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Dilanka Dilanka is a Business Development Manager at IceHrm. You can contact her at dil[at]

3 Reasons an Organization Might Support an Employee Resignation

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I was listening to a conversation recently where someone said, “Companies will never let a great employee walk.” I totally get the spirit of the comment. Companies should create a great employee experience, so employees want to stay.

But the truth is that sometimes organizations should let employees tender their resignation. And not in a mean spirited, “Oh they’ll see how good they had it here” kinda way.

In my first HR job, I worked for someone who had been with the company for decades. They were well-liked and respected. They had no intention of leaving. If I wanted to get a promotion, the only way was for me to resign and go someplace else. My boss knew it too. That didn’t stop them from giving me the tools to advance my career and when I was ready to move on, they supported me. Years later, that company called me and asked if I’d consider coming back.

That’s why organizations might consider supporting an employee’s resignation. When they realize that they can no longer offer the employee what they want and/or need. Consider these examples:

(1) The company can’t pay the market rate for the job. I’m not talking about a subjective situation where an employee says, “I want $$$.” What I’m referring to is a situation where the organization realizes that the going market rate for a particular job is $$$, and they only have $$ in their budget.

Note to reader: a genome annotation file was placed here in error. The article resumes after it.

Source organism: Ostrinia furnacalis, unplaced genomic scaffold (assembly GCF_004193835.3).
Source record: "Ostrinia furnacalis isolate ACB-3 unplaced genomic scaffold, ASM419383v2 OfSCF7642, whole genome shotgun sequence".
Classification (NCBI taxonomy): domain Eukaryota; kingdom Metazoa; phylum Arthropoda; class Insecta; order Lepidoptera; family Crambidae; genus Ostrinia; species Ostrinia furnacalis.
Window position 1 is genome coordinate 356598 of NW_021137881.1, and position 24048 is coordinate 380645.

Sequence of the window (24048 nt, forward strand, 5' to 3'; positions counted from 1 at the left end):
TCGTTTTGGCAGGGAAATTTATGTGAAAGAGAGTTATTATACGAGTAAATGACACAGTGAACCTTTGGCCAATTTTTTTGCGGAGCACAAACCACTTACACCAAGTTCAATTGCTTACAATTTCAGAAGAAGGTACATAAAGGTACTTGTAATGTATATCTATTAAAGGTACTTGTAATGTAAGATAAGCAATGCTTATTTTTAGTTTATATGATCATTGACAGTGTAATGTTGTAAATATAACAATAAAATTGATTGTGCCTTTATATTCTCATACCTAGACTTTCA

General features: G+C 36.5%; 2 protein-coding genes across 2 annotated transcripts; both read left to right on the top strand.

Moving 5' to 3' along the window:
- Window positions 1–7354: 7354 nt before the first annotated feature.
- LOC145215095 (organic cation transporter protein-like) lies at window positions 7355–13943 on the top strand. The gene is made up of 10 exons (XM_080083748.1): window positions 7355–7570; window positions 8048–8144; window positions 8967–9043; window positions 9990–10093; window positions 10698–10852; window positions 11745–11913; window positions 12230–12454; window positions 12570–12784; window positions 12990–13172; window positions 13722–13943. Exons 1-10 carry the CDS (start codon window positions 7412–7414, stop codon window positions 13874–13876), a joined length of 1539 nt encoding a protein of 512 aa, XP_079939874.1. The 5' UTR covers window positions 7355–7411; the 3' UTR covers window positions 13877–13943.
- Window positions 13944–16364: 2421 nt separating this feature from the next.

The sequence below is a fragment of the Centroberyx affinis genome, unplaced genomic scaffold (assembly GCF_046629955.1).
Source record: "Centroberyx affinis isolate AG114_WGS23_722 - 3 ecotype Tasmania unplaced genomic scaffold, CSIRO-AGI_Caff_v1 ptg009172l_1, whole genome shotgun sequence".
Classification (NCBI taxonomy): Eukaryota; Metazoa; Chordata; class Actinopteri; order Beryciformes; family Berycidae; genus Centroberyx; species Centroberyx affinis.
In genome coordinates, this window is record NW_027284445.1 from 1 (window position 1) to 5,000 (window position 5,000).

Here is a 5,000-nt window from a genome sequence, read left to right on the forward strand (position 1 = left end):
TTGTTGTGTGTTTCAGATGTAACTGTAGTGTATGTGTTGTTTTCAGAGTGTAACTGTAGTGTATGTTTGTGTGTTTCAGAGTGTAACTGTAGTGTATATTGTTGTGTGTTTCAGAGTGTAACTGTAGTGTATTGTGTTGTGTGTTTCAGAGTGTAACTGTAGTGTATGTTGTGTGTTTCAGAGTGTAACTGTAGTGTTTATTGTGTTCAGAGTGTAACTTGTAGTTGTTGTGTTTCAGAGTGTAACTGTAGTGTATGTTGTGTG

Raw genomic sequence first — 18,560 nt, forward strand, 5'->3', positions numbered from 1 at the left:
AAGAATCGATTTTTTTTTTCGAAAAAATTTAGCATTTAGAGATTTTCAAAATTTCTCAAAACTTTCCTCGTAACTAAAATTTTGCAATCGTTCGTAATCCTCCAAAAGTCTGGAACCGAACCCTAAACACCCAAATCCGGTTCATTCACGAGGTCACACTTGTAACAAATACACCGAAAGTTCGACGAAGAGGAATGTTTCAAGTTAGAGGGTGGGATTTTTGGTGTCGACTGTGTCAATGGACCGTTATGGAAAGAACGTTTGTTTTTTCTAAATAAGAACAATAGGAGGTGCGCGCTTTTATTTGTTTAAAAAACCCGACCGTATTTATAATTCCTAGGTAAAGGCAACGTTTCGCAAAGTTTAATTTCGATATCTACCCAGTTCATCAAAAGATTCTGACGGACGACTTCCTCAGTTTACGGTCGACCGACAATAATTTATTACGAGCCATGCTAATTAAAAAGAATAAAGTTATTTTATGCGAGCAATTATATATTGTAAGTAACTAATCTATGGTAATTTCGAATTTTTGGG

Most organizations have formalized pay structures. It’s generally frowned upon to operate outside of that structure. It can create inequities that might be perceived as favoritism or even discrimination. It’s really tough when the organization has a great employee that they would love to pay more but the compensation system doesn’t support it.

(2) The organization can’t offer the employee professional development. This is related to the pay issue above. Sometimes organizations can’t pay at market rate, but they are able to offer a lot of perks and benefits, like professional development. An employee might be very willing to stay with an employer because they enjoy the job and the perks, even if the base pay isn’t all that great.

From personal experience, I’ve worked for companies where my base pay wasn’t the highest, but I did have access to free meals, dry cleaning, airline flights, hotel rooms, conference attendance, and more. And I was okay with the arrangement because I liked the job. Which leads me to the last reason …

(3) It’s better for the employee to leave on good terms. There might come a time when the organization realizes that they can’t offer a great employee what they need and/or want. Instead of letting the working relationship turn sour, they support the employee. Because maybe at some point, the employee will want to come back. Or they will refer other employees. Or they will refer customers.

In a perfect world, organizations should create employee experiences that make employees happy to be working there. But there might be times when we have a great employee that, because of internal constraints, we can’t give them what they need and want. The best thing to do might be to support their resignation and part as friends.

IceHrm underscores the importance of prioritizing employee career development in today's competitive landscape. By investing in learning and career advancement, companies can foster engagement, uncover hidden talents, develop future skills, facilitate succession planning, and attract top talent.

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